Apple’s secret weapon for 2007 isn’t OS X, the Mac, or the iPhone. It’s QuickTime and iTunes, Mac or Windows.
We consider both QuickTime and iTunes to be joined at the hip and Apple’s once and future Trojan horse. The latest version points to the future.
Apple’s latest releases of QuickTime and iTunes reveal more of where Apple is headed with both utilities—straight to the living room.
After all, Apple has used QuickTime and iTunes to conquer the portable music player industry, the legal music and TV show and movie download business.
What’s next? The rest of the living room will be run by AppleTV which is run by QuickTime and iTunes.
Back in late December I was given the task of looking at potential surprises at Macworld 2007. I’m not much of a prognosticator so what I came up with didn’t get much applause, though Jack told me it was a home run.
The Secret of the Digital Hub didn’t look like much of a secret to me, it was so obvious that everyone was oblivious to it.
The current versions of QuickTime and iTunes set the stage for AppleTV. QuickTime now has an added export selection—Export to AppleTV, which creates a high definition video with settings for your TV.
This setting gives 1280 by 720 pixel resolution, which is known as 720P, a resolution found on many of the newer flat screen TVs.
Apple uses the high res H.264 video compression setting which supports 720P playback at 24 frames per second, a frame rate used by movies. Typically, TV frame rates are about 30 frames per second.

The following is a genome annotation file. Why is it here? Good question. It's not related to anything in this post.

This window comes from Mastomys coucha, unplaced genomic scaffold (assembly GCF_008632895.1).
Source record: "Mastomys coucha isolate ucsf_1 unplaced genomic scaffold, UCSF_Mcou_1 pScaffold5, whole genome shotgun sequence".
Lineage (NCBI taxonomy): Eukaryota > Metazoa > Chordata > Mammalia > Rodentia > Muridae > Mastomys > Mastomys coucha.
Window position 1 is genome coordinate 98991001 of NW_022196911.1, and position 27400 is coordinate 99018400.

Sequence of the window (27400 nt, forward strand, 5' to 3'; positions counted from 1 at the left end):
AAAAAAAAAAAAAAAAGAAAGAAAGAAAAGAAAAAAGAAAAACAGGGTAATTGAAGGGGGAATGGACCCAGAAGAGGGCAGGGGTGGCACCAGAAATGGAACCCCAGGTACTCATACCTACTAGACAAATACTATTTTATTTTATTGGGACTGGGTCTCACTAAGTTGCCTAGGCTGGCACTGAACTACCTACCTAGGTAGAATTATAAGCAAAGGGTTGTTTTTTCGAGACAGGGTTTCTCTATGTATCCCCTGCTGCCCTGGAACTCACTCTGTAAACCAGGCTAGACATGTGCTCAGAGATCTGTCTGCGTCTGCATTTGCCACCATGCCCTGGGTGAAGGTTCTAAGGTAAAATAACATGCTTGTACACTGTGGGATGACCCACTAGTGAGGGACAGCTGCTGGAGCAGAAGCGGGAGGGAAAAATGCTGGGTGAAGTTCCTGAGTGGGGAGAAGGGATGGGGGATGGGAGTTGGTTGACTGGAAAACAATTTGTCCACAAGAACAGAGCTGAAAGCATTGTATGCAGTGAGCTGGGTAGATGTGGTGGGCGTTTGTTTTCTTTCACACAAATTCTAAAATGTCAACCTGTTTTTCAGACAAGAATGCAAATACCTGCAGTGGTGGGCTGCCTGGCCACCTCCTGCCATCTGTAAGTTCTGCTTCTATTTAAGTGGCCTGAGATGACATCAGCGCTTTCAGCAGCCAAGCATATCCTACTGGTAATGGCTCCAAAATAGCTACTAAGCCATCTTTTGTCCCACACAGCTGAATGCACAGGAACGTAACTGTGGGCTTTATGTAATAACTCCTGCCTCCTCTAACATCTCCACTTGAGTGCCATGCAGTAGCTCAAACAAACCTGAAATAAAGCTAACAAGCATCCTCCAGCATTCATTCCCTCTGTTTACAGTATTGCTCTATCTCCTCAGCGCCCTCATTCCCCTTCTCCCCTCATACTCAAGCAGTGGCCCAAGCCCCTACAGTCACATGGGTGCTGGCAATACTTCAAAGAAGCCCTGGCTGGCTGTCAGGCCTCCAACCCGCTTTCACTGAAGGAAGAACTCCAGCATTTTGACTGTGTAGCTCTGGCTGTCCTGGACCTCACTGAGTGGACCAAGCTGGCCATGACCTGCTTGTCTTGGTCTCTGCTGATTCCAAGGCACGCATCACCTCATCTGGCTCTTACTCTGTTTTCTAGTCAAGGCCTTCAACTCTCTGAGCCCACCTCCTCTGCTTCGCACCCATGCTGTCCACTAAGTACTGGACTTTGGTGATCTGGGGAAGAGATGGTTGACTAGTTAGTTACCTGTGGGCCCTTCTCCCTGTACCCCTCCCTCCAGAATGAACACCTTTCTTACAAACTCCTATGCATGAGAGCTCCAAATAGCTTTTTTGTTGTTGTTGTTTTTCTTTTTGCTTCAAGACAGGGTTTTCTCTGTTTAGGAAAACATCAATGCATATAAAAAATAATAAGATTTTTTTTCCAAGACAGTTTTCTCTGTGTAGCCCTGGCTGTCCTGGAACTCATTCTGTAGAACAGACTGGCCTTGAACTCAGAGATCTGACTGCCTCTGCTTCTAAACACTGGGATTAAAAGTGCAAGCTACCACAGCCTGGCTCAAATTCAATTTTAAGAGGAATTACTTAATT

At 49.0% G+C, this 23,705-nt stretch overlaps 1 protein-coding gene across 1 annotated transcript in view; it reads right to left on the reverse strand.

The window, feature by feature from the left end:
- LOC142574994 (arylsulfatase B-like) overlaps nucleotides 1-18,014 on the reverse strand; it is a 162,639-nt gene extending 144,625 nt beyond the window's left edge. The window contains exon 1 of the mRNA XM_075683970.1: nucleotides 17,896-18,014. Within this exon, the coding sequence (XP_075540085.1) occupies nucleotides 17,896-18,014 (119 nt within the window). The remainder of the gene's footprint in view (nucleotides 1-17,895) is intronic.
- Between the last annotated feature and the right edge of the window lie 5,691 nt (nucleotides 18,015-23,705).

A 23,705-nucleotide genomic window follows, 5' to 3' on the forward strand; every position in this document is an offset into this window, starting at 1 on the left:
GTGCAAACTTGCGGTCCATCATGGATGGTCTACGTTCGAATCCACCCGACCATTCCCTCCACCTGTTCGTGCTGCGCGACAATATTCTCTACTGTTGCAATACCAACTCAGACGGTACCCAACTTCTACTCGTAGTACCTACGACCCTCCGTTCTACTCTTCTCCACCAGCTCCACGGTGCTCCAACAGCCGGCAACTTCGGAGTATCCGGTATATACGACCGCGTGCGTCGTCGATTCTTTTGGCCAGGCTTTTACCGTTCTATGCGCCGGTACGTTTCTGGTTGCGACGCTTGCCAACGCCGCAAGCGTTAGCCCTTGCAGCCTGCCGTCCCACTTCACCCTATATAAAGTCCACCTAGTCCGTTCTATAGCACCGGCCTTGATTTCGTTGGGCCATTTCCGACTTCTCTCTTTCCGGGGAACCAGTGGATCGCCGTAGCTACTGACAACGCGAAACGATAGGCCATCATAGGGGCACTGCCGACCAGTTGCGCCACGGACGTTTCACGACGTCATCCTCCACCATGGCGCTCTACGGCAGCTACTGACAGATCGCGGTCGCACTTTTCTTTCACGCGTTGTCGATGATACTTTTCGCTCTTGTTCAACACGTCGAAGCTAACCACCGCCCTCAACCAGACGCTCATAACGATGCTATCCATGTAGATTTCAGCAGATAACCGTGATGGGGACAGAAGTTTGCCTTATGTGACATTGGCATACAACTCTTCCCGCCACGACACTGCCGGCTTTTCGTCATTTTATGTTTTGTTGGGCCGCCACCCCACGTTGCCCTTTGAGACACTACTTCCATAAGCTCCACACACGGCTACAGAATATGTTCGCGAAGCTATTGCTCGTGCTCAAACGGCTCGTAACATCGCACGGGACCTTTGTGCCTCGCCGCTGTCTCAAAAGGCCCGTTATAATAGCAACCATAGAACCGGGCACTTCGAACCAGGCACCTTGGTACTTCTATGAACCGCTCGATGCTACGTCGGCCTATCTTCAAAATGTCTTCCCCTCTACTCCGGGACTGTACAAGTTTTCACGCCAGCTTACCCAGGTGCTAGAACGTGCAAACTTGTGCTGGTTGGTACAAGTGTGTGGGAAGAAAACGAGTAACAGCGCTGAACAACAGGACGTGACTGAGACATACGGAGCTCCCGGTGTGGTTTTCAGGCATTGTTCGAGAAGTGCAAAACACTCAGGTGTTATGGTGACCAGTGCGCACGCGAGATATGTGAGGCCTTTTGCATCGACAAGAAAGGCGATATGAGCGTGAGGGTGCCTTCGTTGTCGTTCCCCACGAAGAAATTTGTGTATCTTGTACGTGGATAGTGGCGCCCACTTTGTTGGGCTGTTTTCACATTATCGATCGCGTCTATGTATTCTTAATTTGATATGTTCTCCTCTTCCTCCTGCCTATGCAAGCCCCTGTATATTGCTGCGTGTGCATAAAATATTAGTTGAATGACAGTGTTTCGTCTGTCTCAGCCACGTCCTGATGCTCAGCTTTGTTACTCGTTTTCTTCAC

That means about 1 gigabyte of hard disk space for every 30 minutes of HD formatted movie or TV show from the iTunes Store. As of now, Apple doesn’t have 720P TV shows or movies—HD content—in the iTunes Store.
Does that mean higher definition movies and TV shows are on the way? I’m willing to stick a neck out and say, “yes—but I don’t know when.”
The AppleTV specifications for media playback are impressive but not overwhelming. H.264 is as close to high high definition as the device will get. It’s your job to find the video media that matches the spec. And get enough hard drive space to store such high definition movies.
AppleTV synchronizes iTunes on your master Mac. Whatever is in iTunes will play from AppleTV to your high definition TV set via an Apple remote control.
It is in Apple’s best interest to provide access to high definition media via the iTunes Store. Lower quality media looks decent, but Apple appears poised to up the quality standard in the future.
Integral to Apple’s strategy for owning media in the living room is QuickTime and iTunes. About 100-million Windows users are familiar with iTunes, as are 10 to 20-million Mac users.
Compare those numbers to less than 15-million Windows Media Center PCs on the market, and Apple may have a $299 Trojan horse, built with QuickTime and iTunes inside.
What do you think? What quality video does AppleTV need for you to become a buyer? Will Windows users be early adopters? Share your persepctive in the Comments section below.